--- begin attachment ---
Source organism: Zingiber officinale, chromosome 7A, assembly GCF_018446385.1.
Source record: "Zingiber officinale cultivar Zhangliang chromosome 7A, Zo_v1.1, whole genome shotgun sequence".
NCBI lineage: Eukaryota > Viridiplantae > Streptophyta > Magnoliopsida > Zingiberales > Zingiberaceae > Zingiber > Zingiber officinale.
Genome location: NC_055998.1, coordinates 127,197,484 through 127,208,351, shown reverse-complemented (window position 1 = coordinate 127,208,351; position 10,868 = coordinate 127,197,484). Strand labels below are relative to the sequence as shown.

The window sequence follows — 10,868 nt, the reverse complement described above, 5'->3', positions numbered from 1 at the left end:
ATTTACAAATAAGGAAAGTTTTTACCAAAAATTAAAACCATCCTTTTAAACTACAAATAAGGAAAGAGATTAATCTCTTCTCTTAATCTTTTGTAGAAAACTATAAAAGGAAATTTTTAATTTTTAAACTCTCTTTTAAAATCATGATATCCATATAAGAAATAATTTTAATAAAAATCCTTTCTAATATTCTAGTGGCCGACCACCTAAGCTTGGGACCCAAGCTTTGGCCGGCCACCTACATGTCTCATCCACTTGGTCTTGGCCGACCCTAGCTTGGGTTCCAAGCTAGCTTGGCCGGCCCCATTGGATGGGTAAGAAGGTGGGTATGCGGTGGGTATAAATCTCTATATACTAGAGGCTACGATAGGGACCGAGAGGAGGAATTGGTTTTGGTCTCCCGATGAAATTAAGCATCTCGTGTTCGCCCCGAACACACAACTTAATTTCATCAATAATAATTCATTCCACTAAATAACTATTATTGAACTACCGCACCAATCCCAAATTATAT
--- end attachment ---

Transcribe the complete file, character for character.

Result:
Source organism: Zingiber officinale, chromosome 7A, assembly GCF_018446385.1.
Source record: "Zingiber officinale cultivar Zhangliang chromosome 7A, Zo_v1.1, whole genome shotgun sequence".
NCBI lineage: Eukaryota > Viridiplantae > Streptophyta > Magnoliopsida > Zingiberales > Zingiberaceae > Zingiber > Zingiber officinale.
Genome location: NC_055998.1, coordinates 127,197,484 through 127,208,351, shown reverse-complemented (window position 1 = coordinate 127,208,351; position 10,868 = coordinate 127,197,484). Strand labels below are relative to the sequence as shown.

The window sequence follows — 10,868 nt, the reverse complement described above, 5'->3', positions numbered from 1 at the left end:
ATTTACAAATAAGGAAAGTTTTTACCAAAAATTAAAACCATCCTTTTAAACTACAAATAAGGAAAGAGATTAATCTCTTCTCTTAATCTTTTGTAGAAAACTATAAAAGGAAATTTTTAATTTTTAAACTCTCTTTTAAAATCATGATATCCATATAAGAAATAATTTTAATAAAAATCCTTTCTAATATTCTAGTGGCCGACCACCTAAGCTTGGGACCCAAGCTTTGGCCGGCCACCTACATGTCTCATCCACTTGGTCTTGGCCGACCCTAGCTTGGGTTCCAAGCTAGCTTGGCCGGCCCCATTGGATGGGTAAGAAGGTGGGTATGCGGTGGGTATAAATCTCTATATACTAGAGGCTACGATAGGGACCGAGAGGAGGAATTGGTTTTGGTCTCCCGATGAAATTAAGCATCTCGTGTTCGCCCCGAACACACAACTTAATTTCATCAATAATAATTCATTCCACTAAATAACTATTATTGAACTACCGCACCAATCCCAAATTATAT